X-2’s design has a more comprehensive and complete feeling than its progenitor, but it also takes itself much much less seriously. This is clear from its pop-idol opening in which you chase a Yuna impostor, who’s stolen her identity to make money as as pop-idol diva. Though the story eventually settles into a “world in peril” plot, its jazz soundtrack and pop-art feel never really goes away. It also features an open map with non-linear play progression, a nice change of pace from the super-linear X.
X-2 also hosts significant advances in production value in general, and this shows in the HD remaster. Its environments looks better than those in X in just about every way, and character animations are smoother and more expressive (the game won an AIAS award for Outstanding Achievement in a Character Performance in 2004 for the English version of Rikku). It's just feels more fun. If X begins to solidify how Final Fantasy began to slide into mediocrity, then X-2 shows how less pressure on the games to fit certain targets allowed creativity to flourish (something you also see in the non-numbered Kingdom Hearts series’ entries).
Unlike Final Fantasy X, combat in X-2 features an active battle timer, a class system (dress spheres), an on-the-fly switch between classes (garment grid) during combat, and is generally much faster-paced and more dynamic. You can see how X-2’s garment grid paved the way for XIII’s battle system with the garment-grid class-change system. The game also features a Pokémon-like system of creature capture and development, where the creatures can sub in for the main characters in combat.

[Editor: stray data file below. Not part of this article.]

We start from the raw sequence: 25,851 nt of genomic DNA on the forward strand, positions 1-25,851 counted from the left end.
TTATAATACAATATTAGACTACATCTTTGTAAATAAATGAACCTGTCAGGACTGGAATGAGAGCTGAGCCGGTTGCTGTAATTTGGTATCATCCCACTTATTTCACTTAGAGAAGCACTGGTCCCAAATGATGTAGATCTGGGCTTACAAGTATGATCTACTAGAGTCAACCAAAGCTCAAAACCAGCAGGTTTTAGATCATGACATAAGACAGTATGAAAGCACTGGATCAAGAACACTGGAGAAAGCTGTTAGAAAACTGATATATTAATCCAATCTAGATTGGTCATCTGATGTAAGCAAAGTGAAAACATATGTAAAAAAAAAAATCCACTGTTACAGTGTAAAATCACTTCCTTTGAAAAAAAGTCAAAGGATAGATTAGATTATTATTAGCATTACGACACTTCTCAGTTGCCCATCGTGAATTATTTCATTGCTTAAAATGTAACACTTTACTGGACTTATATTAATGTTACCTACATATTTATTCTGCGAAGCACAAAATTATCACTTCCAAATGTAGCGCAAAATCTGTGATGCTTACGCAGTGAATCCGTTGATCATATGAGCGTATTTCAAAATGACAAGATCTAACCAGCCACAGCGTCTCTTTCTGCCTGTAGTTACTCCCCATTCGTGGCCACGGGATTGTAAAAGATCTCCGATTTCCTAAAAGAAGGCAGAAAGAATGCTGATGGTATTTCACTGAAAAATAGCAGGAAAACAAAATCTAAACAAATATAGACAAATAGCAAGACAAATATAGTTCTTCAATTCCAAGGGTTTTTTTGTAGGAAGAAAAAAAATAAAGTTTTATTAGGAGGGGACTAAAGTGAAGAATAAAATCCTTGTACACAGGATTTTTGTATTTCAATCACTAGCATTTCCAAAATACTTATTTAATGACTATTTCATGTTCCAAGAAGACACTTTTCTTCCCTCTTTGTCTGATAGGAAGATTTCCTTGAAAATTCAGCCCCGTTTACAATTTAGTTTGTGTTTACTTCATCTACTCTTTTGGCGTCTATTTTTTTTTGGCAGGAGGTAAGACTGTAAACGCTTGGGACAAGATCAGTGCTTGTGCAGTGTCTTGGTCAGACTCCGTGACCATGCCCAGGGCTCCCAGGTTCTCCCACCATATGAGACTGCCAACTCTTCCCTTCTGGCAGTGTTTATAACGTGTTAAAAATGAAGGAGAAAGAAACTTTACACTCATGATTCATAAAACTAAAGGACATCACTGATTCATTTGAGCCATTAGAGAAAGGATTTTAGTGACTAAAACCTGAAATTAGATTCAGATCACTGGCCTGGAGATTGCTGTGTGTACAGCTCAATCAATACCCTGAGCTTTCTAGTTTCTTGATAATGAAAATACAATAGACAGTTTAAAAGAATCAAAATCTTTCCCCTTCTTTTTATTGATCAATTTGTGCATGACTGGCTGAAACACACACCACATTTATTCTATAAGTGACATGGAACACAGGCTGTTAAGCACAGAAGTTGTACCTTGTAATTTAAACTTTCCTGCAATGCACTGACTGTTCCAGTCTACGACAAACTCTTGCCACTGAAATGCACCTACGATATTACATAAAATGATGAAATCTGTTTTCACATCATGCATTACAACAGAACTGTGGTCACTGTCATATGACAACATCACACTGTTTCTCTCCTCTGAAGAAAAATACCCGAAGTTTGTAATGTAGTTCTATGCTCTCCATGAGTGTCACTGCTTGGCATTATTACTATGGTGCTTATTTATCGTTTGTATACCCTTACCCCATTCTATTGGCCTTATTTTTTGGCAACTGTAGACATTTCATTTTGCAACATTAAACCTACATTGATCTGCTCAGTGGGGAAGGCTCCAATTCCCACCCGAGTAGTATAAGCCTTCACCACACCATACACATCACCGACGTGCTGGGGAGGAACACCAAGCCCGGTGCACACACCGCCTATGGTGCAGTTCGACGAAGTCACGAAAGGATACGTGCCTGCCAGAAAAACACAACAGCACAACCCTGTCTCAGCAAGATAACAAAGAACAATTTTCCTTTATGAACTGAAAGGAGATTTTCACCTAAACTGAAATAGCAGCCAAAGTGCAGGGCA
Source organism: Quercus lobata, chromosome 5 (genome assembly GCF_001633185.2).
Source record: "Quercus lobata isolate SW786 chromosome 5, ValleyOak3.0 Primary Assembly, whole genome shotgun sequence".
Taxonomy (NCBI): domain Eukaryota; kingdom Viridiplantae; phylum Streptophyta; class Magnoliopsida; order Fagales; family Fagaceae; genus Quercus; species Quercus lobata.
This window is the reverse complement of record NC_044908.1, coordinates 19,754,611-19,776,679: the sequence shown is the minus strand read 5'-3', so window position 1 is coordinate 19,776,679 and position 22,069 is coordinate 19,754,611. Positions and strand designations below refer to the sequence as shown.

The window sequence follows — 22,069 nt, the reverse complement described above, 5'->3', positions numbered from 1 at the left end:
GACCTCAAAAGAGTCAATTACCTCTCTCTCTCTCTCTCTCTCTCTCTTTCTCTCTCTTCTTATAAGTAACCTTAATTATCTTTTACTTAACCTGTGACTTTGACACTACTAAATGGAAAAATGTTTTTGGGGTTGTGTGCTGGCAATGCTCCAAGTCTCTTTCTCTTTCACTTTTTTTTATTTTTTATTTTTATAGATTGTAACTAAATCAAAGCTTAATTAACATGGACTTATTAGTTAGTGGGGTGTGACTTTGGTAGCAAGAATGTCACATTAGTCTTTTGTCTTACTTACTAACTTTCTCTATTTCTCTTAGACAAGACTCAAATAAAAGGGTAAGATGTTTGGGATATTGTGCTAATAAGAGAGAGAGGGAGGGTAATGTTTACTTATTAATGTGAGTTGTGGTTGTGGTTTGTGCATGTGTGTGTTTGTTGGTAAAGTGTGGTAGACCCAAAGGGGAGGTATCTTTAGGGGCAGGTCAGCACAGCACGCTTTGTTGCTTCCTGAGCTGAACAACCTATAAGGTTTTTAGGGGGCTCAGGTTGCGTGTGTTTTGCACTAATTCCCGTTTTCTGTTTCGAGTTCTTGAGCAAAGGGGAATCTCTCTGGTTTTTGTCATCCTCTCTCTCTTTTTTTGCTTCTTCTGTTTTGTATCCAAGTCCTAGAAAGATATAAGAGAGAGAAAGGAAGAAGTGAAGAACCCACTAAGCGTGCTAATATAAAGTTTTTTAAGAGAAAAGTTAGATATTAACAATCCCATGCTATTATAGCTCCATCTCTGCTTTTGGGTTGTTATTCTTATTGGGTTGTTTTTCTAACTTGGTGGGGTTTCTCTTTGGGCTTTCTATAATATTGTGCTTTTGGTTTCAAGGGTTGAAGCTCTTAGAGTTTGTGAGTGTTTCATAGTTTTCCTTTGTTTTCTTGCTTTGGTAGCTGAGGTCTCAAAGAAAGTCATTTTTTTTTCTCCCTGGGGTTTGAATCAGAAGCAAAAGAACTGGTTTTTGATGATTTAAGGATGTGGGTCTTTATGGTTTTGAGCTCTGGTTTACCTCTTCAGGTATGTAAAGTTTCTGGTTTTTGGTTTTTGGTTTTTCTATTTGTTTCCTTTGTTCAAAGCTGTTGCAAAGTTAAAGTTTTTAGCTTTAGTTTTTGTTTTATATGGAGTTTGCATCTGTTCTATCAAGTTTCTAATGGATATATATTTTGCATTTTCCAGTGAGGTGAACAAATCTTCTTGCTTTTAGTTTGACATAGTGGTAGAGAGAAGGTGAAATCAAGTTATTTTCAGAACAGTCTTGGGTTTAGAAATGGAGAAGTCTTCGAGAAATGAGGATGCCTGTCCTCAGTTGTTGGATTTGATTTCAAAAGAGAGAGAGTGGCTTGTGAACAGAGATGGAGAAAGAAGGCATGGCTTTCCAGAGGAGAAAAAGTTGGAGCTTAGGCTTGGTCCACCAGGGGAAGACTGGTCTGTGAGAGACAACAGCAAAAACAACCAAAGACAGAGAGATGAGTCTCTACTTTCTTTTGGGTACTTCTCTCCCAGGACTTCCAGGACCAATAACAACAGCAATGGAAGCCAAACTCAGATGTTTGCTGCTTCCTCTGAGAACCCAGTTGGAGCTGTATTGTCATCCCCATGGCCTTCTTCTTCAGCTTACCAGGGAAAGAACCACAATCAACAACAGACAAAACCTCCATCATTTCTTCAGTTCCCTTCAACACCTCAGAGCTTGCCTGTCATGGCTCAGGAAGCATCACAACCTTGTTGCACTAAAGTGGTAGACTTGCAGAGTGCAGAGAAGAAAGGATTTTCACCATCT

Chances are, Final Fantasy X fans have already bought Final Fantasy X/X-2 HD Remaster, and I have invited their ire with a largely negative review of that game. But for non-fans or the curious, I don’t recommend the game except for those anachronistically curious about a world of grinding, constant random battles, and a shoehorned- happy-go-lucky protagonist whose storyline fits a more sullen one. It was a giant step forward at the time, but it just doesn’t hold up under scrutiny anymore, compared to advances in contemporary RPG gameplay.
Final Fantasy X-2 holds up significantly better, though it does still have a few annoyances. Its design much more satisfying, the story and characters are more consistent, and the performances and gameplay are better. Even if it’s fundamentally different from the original Final Fantasy X game that many loved, it actually emerges as a more engaging title.